Ray Vickson
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The use of the "logs" to state the problem appears to be largely algebraic. After processing these equations, the result emerges that abc=1 and the logs wind up being removed. The problem could actually begin with, given a,b, c positive real, such that abc=1, prove the two inequalities. I think you will find that the equality holds only for the case a=b=c=1. I did not do the proof in its entirety, partly because on a homework problem we are not supposed to present the whole solution, but I think the only case where the equal sign would apply is for a=b=c=1. (I agree, this puts a zero in the denominators of the original statement of the problem.)
I suspect that as long as ##a,b,c## are valid (no division by 0) the inequalities to be shown will be strict.
 
  • #7
Charles Link
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I will show the algebra that gives the result ## abc=1 ##. Removing the log factors on both sides, ## a^{c-a}=b^{b-c} ## and ## a^{a-b}=c^{b-c} ##. (also ## b^{a-b}=c^{c-a} ##). Taking the first two equations and multiplying left sides and right sides, ## a^{c-b}=(bc)^{b-c} ## so that ## a^{c-b}=1/(bc)^{c-b} ##. Thereby ## (abc)^{c-b}=1 ##. I think it can be concluded that ## abc=1 ##. (You can write similar equations by combining the other pairs of equations also with the result that ## abc=1 ##).The way the problem is written with the factors in the denominators places additional restrictions, but otherwise, it would be possible to have ## a=b=c=1 ##. To proceed from here, I would let ## c=1/(ab) ## and write the inequalities as functions of ## a ## and ## b##. There are basically two cases that need to be tested, ## ab>1 ## and ## ab<1 ##. The way the problem is written yes, if one of the three letters is equal to 1, then all 3 must equal one (log 1=0, etc), but that makes the denominators all zero. Instead of using logs, they could simply have presented the condition ## abc=1 ##. (with a,b, c positive real). In that case, the problem would be less restrictive, but the same inequalities would apply.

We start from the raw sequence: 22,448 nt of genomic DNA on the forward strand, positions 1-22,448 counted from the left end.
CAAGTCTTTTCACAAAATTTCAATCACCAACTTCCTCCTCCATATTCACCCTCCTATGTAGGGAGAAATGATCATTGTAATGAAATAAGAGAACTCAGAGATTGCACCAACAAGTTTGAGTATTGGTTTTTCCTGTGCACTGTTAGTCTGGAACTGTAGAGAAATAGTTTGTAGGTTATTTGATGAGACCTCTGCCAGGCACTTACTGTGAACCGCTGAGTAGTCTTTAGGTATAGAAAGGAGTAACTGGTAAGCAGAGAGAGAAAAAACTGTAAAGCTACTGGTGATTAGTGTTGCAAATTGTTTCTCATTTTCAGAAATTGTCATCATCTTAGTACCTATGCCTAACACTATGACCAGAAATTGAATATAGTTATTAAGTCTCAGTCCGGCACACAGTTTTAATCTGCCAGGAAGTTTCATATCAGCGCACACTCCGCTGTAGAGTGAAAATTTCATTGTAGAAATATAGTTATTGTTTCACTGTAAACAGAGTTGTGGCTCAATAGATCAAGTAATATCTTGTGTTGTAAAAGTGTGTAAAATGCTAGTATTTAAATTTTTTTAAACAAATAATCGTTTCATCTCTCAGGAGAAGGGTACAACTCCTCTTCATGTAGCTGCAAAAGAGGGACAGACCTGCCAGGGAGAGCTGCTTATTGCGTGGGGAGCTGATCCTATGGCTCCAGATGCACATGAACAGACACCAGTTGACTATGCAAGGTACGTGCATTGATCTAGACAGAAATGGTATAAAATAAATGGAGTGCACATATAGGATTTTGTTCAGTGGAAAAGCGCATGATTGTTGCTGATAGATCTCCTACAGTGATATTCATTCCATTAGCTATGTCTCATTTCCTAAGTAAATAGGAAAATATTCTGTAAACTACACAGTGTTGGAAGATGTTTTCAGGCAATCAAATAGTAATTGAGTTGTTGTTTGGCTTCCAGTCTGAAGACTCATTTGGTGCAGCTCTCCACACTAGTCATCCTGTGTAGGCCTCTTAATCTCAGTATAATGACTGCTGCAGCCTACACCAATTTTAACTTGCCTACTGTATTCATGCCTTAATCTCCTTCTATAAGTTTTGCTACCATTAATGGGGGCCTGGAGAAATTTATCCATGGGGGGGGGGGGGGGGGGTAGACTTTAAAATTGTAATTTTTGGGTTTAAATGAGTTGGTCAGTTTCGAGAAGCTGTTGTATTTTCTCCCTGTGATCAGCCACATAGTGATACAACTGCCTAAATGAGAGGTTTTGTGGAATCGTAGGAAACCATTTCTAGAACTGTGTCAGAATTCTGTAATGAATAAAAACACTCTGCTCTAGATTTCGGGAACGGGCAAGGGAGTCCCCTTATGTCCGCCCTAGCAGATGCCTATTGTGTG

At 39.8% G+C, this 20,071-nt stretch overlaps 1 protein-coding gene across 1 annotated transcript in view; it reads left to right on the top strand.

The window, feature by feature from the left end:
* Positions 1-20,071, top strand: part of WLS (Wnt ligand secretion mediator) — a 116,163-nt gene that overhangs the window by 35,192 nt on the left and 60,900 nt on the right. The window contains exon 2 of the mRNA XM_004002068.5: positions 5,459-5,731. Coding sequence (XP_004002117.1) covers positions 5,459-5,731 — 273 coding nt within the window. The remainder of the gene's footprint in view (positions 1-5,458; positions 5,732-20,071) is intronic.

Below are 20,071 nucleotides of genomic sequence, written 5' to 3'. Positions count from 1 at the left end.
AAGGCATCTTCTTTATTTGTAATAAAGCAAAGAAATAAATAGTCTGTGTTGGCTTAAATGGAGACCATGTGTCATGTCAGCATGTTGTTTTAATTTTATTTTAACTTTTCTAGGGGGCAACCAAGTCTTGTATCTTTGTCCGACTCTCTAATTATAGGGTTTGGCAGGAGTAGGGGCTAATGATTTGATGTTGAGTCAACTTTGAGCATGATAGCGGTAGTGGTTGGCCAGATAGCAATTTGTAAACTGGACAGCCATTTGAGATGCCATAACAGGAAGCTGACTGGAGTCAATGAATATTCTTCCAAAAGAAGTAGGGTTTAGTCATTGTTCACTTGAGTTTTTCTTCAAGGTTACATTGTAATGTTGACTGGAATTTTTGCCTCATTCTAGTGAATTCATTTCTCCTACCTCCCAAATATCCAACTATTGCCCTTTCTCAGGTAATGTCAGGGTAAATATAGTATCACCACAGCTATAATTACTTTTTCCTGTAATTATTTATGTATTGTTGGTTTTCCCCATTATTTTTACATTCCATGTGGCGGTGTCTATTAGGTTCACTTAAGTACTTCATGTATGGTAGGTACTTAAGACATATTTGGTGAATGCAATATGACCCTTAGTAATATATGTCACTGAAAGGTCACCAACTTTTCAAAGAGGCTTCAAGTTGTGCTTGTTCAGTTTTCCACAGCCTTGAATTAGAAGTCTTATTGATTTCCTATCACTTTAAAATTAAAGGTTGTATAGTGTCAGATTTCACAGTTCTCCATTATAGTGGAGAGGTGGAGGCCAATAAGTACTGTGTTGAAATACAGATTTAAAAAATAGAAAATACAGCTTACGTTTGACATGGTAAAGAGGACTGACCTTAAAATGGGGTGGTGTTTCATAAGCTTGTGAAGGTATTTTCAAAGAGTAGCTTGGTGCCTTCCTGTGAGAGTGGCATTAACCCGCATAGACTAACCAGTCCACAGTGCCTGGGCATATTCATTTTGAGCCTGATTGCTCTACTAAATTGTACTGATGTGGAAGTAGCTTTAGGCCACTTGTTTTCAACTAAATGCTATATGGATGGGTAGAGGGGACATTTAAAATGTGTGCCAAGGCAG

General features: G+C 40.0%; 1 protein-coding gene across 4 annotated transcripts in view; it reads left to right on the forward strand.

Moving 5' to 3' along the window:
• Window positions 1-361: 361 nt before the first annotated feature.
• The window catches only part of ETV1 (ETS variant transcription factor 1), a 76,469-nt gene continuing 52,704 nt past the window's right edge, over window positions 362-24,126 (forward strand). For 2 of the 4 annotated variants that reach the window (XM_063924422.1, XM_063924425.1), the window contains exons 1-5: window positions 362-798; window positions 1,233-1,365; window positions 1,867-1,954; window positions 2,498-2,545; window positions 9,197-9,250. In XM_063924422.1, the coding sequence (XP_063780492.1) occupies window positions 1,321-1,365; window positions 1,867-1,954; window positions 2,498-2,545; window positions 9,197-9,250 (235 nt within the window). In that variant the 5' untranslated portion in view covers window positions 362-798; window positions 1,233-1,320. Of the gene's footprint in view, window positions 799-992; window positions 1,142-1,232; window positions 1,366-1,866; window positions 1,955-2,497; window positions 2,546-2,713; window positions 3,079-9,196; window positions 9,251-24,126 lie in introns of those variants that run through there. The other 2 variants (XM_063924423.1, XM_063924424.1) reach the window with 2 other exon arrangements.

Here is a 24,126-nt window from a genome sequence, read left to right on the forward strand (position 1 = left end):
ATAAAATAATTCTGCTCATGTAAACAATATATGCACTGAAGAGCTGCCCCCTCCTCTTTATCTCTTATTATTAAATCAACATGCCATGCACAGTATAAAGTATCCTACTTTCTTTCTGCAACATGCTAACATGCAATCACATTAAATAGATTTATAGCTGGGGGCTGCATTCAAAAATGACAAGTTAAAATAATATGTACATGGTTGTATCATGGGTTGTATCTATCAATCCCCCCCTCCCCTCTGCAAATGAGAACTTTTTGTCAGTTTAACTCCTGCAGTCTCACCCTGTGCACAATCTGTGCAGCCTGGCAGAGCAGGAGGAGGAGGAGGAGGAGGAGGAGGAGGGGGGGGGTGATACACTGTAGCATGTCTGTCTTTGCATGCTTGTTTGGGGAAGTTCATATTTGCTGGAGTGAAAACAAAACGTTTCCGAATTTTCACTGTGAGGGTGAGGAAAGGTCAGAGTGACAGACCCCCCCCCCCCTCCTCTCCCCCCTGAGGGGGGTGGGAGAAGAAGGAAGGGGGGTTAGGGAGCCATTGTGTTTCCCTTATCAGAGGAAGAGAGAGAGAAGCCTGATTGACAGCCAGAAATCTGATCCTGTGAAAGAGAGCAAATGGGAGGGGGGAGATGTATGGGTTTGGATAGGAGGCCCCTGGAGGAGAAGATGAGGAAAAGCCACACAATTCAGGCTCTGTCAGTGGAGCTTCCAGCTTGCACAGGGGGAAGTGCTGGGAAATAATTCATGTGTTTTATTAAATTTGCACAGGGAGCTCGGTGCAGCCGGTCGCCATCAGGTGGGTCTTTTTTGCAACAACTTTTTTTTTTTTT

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  • #8
Charles Link
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We may assume that either ##0 < a < b < c## or ##0 < a < c < b##. As @Ray Vickson pointed out they cannot be equal. Neither can one of them equal one for then all of them would be equal one, especially they would be equal.
The rest is simply about cases.
Assume now ##0<a<b<c##. If ##c < 1## then ##\frac{\log a}{b-c} > 0## and ##\frac{\log b}{c-a} < 0##, a contradiction.
In the same way ##b < 1## leads to ##\log a < \log b < 0 ## and ##\frac{\log a}{b-c} > 0## and ##\frac{\log b}{c-a} < 0##, a contradiction.
If ## a < 1 ## then ##\frac{\log a}{b-c} > 0## and ##\frac{\log c}{a-b} < 0##, a contradiction.
This means ##a, b, c > 1## and both assertions are true. (The second case ##0 < a < c < b## should be analogue.)

The principle behind it is the following: The assumption is symmetric in ##(a,b,c),## i.e. with positive signum. On the other side there has to be a change in signs if not all of them are positive factors which means greater than one for the nominators.
If ## a<b<c ## then ## c>1 ##. But ## b ## could be greater than one or less than one, and ## a<1 ##. Please double-check your logic.
 
  • #9
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If ## a<b<c ## then ## c>1 ##. But ## b ## could be greater than one or less than one, and ## a<1 ##. Please double-check your logic.
The logic is ok, but you are right: there is no solution at all.
Three positive real numbers can be ordered. They cannot be pairwise equal for this meant a division by zero.
Therefore there has to be at least one change of sign in the denominators: ##b-c, c-a, a-b##. To be equal this means there is a change in the sign of the nominators. However, the nominators are somehow linearly ordered, e.g. ##0 < a < b < c,## and the denominators are cyclic. Since the logarithm is strictly monotone, the two orderings cannot be true at the same time.